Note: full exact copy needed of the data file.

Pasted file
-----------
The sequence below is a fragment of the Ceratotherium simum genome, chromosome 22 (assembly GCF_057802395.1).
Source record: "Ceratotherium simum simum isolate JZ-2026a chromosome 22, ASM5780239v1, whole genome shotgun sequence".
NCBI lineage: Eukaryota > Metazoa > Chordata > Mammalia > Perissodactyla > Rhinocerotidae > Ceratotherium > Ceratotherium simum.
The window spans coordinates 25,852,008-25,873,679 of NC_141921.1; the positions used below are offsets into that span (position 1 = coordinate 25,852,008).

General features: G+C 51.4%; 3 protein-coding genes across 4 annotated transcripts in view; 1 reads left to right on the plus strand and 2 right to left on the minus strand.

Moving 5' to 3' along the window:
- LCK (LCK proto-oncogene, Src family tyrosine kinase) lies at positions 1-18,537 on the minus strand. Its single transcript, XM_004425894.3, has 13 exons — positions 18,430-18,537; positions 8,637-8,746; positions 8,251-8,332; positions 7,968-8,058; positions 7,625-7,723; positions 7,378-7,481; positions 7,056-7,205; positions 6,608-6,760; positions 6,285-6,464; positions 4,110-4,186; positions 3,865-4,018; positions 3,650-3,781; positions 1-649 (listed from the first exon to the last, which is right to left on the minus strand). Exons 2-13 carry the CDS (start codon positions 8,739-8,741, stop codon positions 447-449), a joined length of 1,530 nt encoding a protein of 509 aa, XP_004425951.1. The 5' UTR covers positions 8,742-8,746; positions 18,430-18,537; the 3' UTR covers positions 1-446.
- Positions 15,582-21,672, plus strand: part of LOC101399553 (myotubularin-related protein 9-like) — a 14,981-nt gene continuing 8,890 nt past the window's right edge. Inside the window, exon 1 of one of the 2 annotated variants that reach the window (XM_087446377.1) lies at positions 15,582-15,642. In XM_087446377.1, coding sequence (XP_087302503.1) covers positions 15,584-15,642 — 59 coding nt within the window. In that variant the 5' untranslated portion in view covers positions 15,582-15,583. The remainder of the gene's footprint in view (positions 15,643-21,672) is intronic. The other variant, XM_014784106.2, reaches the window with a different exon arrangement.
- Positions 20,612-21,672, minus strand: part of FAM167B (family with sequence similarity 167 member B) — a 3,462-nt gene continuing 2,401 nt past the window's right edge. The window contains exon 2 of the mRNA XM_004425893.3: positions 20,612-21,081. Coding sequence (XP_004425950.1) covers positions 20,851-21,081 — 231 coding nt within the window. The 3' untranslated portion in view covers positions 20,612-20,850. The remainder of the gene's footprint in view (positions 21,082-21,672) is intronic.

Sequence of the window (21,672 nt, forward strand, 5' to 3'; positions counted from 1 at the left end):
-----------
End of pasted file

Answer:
The sequence below is a fragment of the Ceratotherium simum genome, chromosome 22 (assembly GCF_057802395.1).
Source record: "Ceratotherium simum simum isolate JZ-2026a chromosome 22, ASM5780239v1, whole genome shotgun sequence".
NCBI lineage: Eukaryota > Metazoa > Chordata > Mammalia > Perissodactyla > Rhinocerotidae > Ceratotherium > Ceratotherium simum.
The window spans coordinates 25,852,008-25,873,679 of NC_141921.1; the positions used below are offsets into that span (position 1 = coordinate 25,852,008).

General features: G+C 51.4%; 3 protein-coding genes across 4 annotated transcripts in view; 1 reads left to right on the plus strand and 2 right to left on the minus strand.

Moving 5' to 3' along the window:
- LCK (LCK proto-oncogene, Src family tyrosine kinase) lies at positions 1-18,537 on the minus strand. Its single transcript, XM_004425894.3, has 13 exons — positions 18,430-18,537; positions 8,637-8,746; positions 8,251-8,332; positions 7,968-8,058; positions 7,625-7,723; positions 7,378-7,481; positions 7,056-7,205; positions 6,608-6,760; positions 6,285-6,464; positions 4,110-4,186; positions 3,865-4,018; positions 3,650-3,781; positions 1-649 (listed from the first exon to the last, which is right to left on the minus strand). Exons 2-13 carry the CDS (start codon positions 8,739-8,741, stop codon positions 447-449), a joined length of 1,530 nt encoding a protein of 509 aa, XP_004425951.1. The 5' UTR covers positions 8,742-8,746; positions 18,430-18,537; the 3' UTR covers positions 1-446.
- Positions 15,582-21,672, plus strand: part of LOC101399553 (myotubularin-related protein 9-like) — a 14,981-nt gene continuing 8,890 nt past the window's right edge. Inside the window, exon 1 of one of the 2 annotated variants that reach the window (XM_087446377.1) lies at positions 15,582-15,642. In XM_087446377.1, coding sequence (XP_087302503.1) covers positions 15,584-15,642 — 59 coding nt within the window. In that variant the 5' untranslated portion in view covers positions 15,582-15,583. The remainder of the gene's footprint in view (positions 15,643-21,672) is intronic. The other variant, XM_014784106.2, reaches the window with a different exon arrangement.
- Positions 20,612-21,672, minus strand: part of FAM167B (family with sequence similarity 167 member B) — a 3,462-nt gene continuing 2,401 nt past the window's right edge. The window contains exon 2 of the mRNA XM_004425893.3: positions 20,612-21,081. Coding sequence (XP_004425950.1) covers positions 20,851-21,081 — 231 coding nt within the window. The 3' untranslated portion in view covers positions 20,612-20,850. The remainder of the gene's footprint in view (positions 21,082-21,672) is intronic.

Sequence of the window (21,672 nt, forward strand, 5' to 3'; positions counted from 1 at the left end):